Start the hide and seek game again but this time attach a lead to the puppy’s collar. Have the runner walk away, calling the puppy and stepping out of sight. Move the lead from the collar to the harness and give the puppy the “Find!” command. Release the tension on the lead and let the puppy go after the runner. If the puppy doesn’t start searching have the runner call him. When the pup moves forward give him the working command again and encourage him. Don’t pull or steer him with the lead, just keep it slack.
If the pup stops or gets distracted have the runner call him and make sure the runner gives the puppy a treat or lots of attention when the pup makes the find. Make sure it is a big deal so the puppy is willing to try again! Puppy trails should include some trails where the person is within sight of the puppy but further away so that all the puppy has do is run to them. Mix in some hidden runner trails but keep things fun and consistent. Be sure to start each trail with the command to work and encourage the dog along the way.
One of the biggest stumbling blocks for a working dog is to have a handler that steers or guides the dog by using pressure on the lead. Remember that you are learning to follow the dog who is following the scent, something that you can’t see. You have to learn to trust the dog. In these early stages watch the path the runner takes, the jogs and the turns, and then watch the pup as he follows. Notice how closely he follows the trail and watch his body language. You will be learning the dog’s signals and how he may operate in the field.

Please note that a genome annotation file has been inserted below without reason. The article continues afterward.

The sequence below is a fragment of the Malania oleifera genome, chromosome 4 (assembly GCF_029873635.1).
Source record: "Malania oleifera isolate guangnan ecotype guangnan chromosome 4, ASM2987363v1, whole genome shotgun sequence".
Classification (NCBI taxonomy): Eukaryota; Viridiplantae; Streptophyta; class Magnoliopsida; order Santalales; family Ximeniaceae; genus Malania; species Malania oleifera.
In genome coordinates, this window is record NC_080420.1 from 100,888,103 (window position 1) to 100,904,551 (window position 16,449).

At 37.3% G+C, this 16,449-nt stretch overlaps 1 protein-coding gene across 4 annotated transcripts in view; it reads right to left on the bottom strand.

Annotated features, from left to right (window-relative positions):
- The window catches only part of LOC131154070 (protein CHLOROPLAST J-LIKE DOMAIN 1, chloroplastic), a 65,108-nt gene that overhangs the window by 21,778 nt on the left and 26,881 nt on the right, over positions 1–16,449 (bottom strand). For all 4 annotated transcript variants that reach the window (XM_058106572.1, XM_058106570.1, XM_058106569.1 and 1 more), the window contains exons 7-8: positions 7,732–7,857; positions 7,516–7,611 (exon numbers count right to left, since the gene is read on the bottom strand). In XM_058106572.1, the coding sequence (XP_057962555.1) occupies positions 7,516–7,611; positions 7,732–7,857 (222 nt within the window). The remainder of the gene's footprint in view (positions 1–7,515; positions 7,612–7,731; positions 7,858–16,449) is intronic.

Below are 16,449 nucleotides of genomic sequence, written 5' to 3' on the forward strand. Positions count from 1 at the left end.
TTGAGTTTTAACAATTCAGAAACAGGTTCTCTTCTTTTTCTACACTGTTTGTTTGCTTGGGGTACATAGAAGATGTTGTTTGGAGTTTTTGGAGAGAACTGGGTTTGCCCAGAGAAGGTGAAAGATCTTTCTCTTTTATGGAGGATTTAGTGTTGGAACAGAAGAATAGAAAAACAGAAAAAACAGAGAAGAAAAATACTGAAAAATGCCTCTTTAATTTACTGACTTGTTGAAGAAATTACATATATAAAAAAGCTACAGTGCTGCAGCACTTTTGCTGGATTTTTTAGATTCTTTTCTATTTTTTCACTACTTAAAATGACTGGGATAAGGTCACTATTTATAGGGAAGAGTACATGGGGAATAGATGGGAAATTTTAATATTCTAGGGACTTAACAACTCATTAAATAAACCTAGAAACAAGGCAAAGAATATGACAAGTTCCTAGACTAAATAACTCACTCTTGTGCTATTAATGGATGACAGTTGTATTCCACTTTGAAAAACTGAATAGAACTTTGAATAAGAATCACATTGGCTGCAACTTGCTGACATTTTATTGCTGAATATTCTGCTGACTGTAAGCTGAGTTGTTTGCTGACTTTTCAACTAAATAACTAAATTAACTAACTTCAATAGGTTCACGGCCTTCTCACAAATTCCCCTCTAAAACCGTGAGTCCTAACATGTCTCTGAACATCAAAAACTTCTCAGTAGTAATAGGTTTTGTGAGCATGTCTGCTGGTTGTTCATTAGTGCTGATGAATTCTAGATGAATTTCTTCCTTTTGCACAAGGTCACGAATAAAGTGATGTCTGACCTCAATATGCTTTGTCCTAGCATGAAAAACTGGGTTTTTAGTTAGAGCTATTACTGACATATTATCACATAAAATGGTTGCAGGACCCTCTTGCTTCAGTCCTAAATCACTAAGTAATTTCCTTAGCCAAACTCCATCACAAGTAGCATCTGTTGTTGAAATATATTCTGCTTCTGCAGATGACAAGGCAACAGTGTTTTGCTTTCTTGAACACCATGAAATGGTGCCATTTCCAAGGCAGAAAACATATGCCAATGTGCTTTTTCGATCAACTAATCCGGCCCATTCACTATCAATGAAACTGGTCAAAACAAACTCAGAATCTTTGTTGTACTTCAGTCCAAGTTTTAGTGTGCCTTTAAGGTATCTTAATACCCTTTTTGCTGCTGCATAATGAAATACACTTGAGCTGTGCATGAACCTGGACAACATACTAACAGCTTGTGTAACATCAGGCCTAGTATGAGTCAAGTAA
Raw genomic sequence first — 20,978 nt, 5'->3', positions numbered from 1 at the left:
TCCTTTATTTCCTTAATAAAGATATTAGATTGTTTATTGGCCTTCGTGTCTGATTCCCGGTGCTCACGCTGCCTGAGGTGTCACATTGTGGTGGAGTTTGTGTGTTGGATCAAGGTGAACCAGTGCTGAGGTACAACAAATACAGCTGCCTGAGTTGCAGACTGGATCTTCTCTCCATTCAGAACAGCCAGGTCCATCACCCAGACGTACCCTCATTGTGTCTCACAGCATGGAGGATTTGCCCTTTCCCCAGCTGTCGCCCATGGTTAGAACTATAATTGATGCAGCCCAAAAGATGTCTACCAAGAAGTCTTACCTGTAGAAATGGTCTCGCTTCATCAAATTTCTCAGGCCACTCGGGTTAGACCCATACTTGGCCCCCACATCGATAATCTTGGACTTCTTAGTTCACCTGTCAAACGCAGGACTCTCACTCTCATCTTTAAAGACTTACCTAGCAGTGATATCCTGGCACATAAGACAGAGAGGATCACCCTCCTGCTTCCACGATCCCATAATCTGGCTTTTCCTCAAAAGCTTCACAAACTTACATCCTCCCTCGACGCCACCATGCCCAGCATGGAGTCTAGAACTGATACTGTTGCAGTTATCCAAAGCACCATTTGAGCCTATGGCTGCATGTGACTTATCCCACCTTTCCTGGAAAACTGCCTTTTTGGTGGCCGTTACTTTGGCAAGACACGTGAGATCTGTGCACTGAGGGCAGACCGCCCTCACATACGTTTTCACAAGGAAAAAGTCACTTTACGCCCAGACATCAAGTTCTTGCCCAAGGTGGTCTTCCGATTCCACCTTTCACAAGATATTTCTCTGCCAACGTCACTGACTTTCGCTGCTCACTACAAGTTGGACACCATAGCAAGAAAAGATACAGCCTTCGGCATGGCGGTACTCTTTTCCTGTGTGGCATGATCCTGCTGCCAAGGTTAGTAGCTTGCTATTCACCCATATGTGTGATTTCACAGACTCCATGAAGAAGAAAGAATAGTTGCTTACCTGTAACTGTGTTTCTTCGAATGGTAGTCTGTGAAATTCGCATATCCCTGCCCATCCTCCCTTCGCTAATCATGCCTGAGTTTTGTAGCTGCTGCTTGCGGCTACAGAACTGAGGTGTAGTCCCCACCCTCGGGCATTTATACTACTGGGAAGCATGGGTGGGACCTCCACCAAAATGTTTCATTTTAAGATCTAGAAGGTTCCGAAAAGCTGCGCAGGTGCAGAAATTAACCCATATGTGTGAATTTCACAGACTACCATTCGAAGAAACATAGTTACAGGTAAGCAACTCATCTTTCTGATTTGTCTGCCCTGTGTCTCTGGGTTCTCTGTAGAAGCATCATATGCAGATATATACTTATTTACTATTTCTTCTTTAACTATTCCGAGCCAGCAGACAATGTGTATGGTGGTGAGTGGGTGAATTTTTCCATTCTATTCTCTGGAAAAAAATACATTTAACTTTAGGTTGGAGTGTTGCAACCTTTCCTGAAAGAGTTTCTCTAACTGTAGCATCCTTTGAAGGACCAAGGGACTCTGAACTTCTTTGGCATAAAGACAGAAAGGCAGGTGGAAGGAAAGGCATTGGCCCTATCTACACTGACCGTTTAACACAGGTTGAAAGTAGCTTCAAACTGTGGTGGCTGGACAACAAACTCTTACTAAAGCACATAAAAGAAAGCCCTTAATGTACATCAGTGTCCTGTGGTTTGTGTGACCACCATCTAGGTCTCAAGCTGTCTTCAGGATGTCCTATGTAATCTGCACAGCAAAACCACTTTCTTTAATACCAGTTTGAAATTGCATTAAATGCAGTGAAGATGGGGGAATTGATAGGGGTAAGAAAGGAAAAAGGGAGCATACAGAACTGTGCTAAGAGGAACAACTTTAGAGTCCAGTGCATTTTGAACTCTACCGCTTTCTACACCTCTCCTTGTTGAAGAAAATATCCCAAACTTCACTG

Kady would signal turns and changes in the trail by changing the way she held her tail. This is very common. When the dog is on trail and working, the tail is held up; in areas of contamination or areas where there is a scent pool the tail drops to half-mast. Once the dog picks up the trail the tail goes back up and if the trail ends suddenly the tail drops. If the dog comes across a body or detects fear the tail drops and curls under the dog. some handlers refer to these tail movements as alerts or flags. Get to know how your dog signals trail changes.
Excerpt from On the Trail by Jan Tweedie
Spring is peeking around the corner, time for growth and new beginnings. At Alpine Publications, we are looking forward to bringing our customers new books that are useful, as well as enjoyable. While we have several unique books that we feel you will enjoy coming out this year, we would love to hear from you personally so that we can have a better opportunity to bring the right books to your bookshelves. Could you please take a few minutes to fill out this brief survey and let us know what you would like to see provided in a book? We look forward to hearing from you soon!
Dog sports that have developed from mushing